Kickoff For November 9, 2020

Welcome to this week's edition of the Monday Kickoff, a collection of what I've found interesting, informative, and insightful on the web over the last seven days.

Just to let you know, the Monday Kickoff will be taking next week off. A few reasons for that, and all of them good. More about that on November 23.

With that out of the way, let's get this Monday started with these links:

Environment

We need ‘slow hope’ in a world of accelerating ecological change, wherein Christof Mauch argues that we need to shift gears downwards, and tell stories about that shift, to help stop our destruction of the environment.

Miami Will Be Underwater Soon. Its Drinking Water Could Go First, wherein we learn how climate change, rising seas, and unchecked limestone mining will smash the Florida city's fresh water supply.

Denmark’s 300-year-old homes of the future, wherein Karen Gardiner shows how the residents of the Danish island of Læsø use eelgrass as thatching for the roofs of houses, why eelgrass is so effective for that purpose, and how people are adapting it to modern houses.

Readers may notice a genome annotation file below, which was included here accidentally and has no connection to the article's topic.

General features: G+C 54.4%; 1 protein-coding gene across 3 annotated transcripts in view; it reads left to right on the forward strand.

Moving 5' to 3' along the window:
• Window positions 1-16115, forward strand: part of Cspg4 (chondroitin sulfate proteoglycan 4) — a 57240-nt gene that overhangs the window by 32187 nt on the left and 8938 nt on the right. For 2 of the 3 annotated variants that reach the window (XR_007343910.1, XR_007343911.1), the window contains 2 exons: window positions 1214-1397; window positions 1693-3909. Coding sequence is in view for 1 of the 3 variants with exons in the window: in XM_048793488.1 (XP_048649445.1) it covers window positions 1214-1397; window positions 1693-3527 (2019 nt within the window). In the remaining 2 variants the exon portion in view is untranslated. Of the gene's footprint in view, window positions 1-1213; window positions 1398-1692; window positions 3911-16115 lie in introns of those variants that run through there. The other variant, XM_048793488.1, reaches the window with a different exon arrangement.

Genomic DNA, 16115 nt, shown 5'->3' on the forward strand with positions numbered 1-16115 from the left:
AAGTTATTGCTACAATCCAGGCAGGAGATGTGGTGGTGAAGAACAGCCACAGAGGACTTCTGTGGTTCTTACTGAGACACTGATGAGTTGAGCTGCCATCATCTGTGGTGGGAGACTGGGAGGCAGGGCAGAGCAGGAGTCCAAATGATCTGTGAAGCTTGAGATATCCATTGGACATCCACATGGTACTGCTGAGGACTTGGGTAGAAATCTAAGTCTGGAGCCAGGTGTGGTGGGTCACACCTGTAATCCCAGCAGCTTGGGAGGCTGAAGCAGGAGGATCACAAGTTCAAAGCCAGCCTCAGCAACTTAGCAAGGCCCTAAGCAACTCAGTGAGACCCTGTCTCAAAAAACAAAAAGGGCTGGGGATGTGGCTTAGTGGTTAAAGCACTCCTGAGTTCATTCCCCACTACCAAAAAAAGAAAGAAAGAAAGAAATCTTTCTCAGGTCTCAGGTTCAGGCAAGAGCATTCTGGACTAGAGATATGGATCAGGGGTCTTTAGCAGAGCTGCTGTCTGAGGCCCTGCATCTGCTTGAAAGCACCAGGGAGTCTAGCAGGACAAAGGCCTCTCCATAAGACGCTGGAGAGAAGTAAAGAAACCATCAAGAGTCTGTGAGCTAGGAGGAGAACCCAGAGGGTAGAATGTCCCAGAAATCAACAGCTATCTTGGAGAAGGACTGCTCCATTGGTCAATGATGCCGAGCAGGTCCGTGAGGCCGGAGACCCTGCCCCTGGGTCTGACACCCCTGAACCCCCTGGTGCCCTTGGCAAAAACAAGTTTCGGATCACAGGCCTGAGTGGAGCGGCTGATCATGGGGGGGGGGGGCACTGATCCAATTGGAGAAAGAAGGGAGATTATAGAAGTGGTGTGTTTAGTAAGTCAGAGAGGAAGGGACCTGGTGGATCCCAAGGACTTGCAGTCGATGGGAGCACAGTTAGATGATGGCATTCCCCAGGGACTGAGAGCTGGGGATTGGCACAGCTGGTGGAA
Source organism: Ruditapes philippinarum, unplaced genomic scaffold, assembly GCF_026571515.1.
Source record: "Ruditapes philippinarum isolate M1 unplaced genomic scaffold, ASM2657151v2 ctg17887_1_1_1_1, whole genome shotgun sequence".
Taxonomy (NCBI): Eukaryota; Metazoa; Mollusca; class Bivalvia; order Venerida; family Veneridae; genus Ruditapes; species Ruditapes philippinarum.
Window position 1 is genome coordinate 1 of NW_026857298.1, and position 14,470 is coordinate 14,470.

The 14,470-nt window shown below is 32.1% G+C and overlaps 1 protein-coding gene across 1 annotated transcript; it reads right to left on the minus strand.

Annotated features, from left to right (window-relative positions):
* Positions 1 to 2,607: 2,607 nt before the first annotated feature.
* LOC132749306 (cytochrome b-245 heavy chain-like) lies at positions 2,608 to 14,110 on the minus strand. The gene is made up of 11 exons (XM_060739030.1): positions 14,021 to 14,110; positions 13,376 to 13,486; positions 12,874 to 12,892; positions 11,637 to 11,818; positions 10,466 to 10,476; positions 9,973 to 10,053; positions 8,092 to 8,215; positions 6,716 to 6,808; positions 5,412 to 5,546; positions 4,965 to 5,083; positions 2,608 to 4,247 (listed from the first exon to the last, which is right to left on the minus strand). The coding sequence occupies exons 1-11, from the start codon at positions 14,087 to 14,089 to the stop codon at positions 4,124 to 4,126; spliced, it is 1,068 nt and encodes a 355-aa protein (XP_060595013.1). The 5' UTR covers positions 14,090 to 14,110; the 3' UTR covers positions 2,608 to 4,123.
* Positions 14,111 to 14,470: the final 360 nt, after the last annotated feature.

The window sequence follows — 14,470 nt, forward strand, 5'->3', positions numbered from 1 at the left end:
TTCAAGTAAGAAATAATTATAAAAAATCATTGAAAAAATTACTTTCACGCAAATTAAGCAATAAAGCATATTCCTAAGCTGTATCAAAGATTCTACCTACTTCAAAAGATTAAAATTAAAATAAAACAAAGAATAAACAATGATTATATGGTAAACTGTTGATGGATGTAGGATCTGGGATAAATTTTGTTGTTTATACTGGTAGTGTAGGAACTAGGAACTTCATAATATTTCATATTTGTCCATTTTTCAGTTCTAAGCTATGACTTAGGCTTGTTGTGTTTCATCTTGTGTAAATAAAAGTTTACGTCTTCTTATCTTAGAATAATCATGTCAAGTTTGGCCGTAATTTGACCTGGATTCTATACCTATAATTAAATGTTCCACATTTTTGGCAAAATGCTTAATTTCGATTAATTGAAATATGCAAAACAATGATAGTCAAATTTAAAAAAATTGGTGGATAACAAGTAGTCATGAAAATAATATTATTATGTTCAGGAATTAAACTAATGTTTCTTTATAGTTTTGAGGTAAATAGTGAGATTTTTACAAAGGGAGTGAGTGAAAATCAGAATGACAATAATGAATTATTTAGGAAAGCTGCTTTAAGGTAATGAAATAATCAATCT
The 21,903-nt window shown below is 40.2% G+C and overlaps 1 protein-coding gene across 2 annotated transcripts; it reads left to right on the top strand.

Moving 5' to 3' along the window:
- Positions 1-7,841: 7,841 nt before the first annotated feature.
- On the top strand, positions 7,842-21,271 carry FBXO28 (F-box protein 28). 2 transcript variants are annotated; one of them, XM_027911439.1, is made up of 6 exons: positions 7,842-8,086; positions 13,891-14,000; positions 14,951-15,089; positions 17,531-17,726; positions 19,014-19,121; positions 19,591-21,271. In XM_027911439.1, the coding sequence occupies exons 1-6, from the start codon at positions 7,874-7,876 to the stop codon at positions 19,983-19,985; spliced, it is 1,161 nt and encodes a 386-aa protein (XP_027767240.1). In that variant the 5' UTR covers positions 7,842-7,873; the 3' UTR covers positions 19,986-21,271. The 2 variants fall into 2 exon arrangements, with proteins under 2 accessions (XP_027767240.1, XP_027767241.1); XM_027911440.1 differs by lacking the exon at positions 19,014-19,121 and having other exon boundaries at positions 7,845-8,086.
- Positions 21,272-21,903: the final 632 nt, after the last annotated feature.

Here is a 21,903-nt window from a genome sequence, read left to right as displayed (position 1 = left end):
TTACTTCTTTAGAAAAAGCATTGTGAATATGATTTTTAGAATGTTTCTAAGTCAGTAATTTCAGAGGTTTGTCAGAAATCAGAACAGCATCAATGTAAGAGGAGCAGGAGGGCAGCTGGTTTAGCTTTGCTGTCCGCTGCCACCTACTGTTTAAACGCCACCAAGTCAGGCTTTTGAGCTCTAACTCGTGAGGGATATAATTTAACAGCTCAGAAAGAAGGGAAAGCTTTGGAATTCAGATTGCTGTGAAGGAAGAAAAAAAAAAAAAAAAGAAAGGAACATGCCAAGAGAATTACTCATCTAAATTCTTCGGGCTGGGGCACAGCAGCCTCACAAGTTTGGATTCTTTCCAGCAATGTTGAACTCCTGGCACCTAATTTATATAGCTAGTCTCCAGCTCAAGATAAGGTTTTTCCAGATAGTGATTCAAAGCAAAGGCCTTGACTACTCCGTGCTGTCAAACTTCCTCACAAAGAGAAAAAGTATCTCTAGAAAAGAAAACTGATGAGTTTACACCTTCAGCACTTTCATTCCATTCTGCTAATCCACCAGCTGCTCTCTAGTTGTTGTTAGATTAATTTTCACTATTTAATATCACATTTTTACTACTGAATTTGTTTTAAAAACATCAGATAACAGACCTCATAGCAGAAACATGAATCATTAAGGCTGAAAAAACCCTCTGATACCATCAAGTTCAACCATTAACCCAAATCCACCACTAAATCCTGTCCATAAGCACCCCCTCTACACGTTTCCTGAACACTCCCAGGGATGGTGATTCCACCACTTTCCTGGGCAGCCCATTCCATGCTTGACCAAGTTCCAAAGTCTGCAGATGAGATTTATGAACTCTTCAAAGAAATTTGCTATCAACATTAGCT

Arts and Literature

How I discovered secondhand books, wherein Alexander Larman shares his love of reading, especially used books, and looks at the age-old appeal of older and rare tomes.

I Am Here to Demonize Spotify, wherein Richard Beck discusses how the music streaming service, among other things, degrades the experience of listening to music.

The great 60s electro-pop plane crash: how pioneers Silver Apples fell out of the sky, wherein we learn about the unlikely rise of the electronic music pioneers, and what led to the band's sudden demise.

History

Seeing Things, wherein Emily LaBarge takes us on a physical and historical tour of the City of London, and we discover how the place has changed over the centuries and since the COVID-19 pandemic began.

Sicko Doctors: Suffering and Sadism in 19th-Century America, wherein we're taken back to a time when physicians weren't seen as healers, when the popular literary view of them was of someone who wasn't above doing harm to those under their care.

The lost treasures of London’s River Thames, wherein we learn about the mudlarks who squelch around the shores of the river that cuts through London to find artifacts of the city's past.

And that's it for this Monday. Come back in 14 days for another set of links to start off your week.

Scott Nesbitt